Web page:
The excitability of the MEPs within the primary motor cortex was found to be significantly lower in those diagnosed with ASD as opposed to the excitability of the MEPs within the control group. The lack of MEP excitability for the individuals diagnosed with autism spectrum disorder gives merit to the idea of a broken mirror neuron system existing within those affected with ASD. The MNS system is assumed to be closely associated with imitation, and if the individuals highlighted in the above study were unable to excite neurons within the motor cortex when observing finger movements, then it can be assumed a disconnect between the sender and receiver, therefore resulting in an impaired ability to imitate the actions of others.
III. Counter Argument CourchesneEric Courchesne of the University of California, San Diego, is a researcher amongst the group of anatomists whom of which believes structural changes in the brain are at fault for the cause of autism. Courchesne’s research studied the postmortem tissue of the prefrontal cortex, an area of the brain that assists in regulating emotional and behavioral aspects of an individual, from male children with ages ranging from 2-16, 7 of which whom were diagnosed with ASD and 6 in the control group. Stereological methods, defined as the ability to estimate the quantitative amount of neurons from a cross-section of the brain, were utilised to quantify the amount of neurons in the dorsolateral prefrontal cortex (DL-PFC) and medial prefrontal cortex (M-PFC) of the sampled tissue.
The research showed that the mean number of neurons in the DL-PFC in the children diagnosed with ASD was approximately 1.57 billion, and in the control group was 0.88 billion. Alongside this, the mean number of neurons in the M-PFC region for children diagnosed with ASD was 0.
36 billion, while the mean number of neurons in the M-PFC region for the control group was approximately 0.28 billion neurons. From this data, Courchesne drew the conclusion that this influx in neurons in those children diagnosed with ASD may be due to prenatal circumstances, due to the fact that cortical neurons are not formed after birth. The lack of apoptosis and/or excessive proliferation in the prenatal stage may account for the excess amount of cortical neurons found in the children diagnosed with ASD.Courchesne’s research supports the idea that structural abnormalities within the brain are the source of ASD, specifically an increased number of neurons within the M-PFC, as well as the DL-PFC. Though it is ultimately unknown how this excess amount of neurons may causes the common symptoms of ASD, assumptions can be drawn as to how this phenomenon may be linked with social deficits. While the prefrontal cortex is associated with the mechanisms involved with self-awareness, specifically DL-PFC is thought to be involved with “actively maintaining information in working memory, changing behavior according to task demands or representing past events, current goals, and future predictions” (Siddiqui 2008).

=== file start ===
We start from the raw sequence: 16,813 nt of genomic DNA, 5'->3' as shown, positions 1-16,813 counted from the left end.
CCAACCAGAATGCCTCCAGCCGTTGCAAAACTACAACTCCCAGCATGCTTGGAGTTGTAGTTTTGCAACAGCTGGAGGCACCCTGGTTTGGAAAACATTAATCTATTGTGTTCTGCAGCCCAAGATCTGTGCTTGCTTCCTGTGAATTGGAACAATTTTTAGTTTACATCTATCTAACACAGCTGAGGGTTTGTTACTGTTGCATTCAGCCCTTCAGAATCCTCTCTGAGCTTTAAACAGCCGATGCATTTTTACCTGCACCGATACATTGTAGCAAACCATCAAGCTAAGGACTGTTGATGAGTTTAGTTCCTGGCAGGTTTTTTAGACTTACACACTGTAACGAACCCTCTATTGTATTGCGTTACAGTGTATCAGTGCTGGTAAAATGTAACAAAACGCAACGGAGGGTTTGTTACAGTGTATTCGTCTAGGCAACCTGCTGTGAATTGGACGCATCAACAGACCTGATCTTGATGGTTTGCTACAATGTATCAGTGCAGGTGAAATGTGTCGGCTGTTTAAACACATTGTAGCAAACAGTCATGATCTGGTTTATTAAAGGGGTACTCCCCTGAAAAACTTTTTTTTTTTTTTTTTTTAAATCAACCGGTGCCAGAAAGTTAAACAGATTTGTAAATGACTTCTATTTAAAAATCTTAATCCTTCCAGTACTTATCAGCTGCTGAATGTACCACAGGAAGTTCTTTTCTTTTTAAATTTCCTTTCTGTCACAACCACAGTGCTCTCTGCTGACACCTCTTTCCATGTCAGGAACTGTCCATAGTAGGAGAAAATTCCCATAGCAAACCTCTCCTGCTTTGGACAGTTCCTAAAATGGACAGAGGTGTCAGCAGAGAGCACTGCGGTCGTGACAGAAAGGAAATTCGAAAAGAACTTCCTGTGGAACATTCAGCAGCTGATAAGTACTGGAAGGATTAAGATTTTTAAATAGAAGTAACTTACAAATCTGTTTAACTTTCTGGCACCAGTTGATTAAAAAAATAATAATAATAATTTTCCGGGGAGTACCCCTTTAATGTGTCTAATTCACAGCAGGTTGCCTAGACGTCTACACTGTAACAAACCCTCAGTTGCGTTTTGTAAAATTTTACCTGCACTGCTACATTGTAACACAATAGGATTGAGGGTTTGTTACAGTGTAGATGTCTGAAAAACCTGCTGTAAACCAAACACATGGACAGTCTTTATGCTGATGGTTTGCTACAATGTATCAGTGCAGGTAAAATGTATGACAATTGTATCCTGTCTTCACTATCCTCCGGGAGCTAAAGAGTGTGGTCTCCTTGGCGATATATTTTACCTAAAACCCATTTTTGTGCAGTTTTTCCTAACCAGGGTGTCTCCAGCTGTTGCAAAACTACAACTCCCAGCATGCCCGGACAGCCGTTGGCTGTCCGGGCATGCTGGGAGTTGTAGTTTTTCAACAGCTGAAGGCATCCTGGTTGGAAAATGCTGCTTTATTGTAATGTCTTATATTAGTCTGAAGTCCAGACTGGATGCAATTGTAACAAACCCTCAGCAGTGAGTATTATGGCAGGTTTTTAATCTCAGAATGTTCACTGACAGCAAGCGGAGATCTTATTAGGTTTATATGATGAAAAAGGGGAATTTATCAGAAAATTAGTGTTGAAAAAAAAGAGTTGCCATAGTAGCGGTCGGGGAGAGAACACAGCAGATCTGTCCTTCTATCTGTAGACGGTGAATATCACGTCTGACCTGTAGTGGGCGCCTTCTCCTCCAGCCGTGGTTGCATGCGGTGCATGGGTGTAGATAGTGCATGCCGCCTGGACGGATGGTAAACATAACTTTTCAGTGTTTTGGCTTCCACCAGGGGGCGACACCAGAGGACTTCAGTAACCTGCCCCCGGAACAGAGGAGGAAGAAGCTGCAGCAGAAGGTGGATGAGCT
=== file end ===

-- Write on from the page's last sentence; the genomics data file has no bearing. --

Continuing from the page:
Alongside this, the M-PFC is thought to be involved with controlling the influence of body arousal, spatial memory, bimanual coordination, and self-initiated movement (Siddiqui 2008). With this knowledge in mind, it can presumed that structural abnormalities, like those seen in Courchesne’s research, would have detrimental effects on B. HamiltonAn additional study was performed by Antonia F. de C. Hamilton, provoked by her skepticism regarding the broken MNS theory.
The study consisted of 25 children diagnosed with ASD and 31 children in the control group. All children were given tasks to test their ability on various action representation tasks. The results of the study showed that children diagnosed with ASD had a superior performance on a specific gesture recognition task, and there was no statistically significant difference between the performances of the typical children and the children diagnosed with ASD. Hamilton also believes that the MNS should also be associated with one’s ability to predict actions or the understanding of action goals (Hamilton 2013). IV. Conclusion A. Answering the Question To answer the question “To what extent do mirror neurons influence autism,” one must consider both supporting and counter arguments.
The above research gives both of these aspects and it appears that an impaired MNS system does impact one’s social behavior, and in turn may create symptoms that is often seen in individuals with autism spectrum disorder. B. Future of MNS Theory While the research highlighted above is quite compelling and gives merit to the claim that autism is a product of a broken mirror neuron system, it is quite evident the amount of research that is still necessary in regards to this specific topic. It is undeniable that the link between the mirror neuron system and autism spectrum disorder prompts for further research of this topic.
This room for further investigation is extremely well-known and understood within the field of psychology, however. Dr. Matthew Mosconi, the Director of the Kansas Center for Autism Research and Training, noted “MNS dysfunction may contribute to some aspects of ASD for some individuals, but clearly more research is needed in this area.”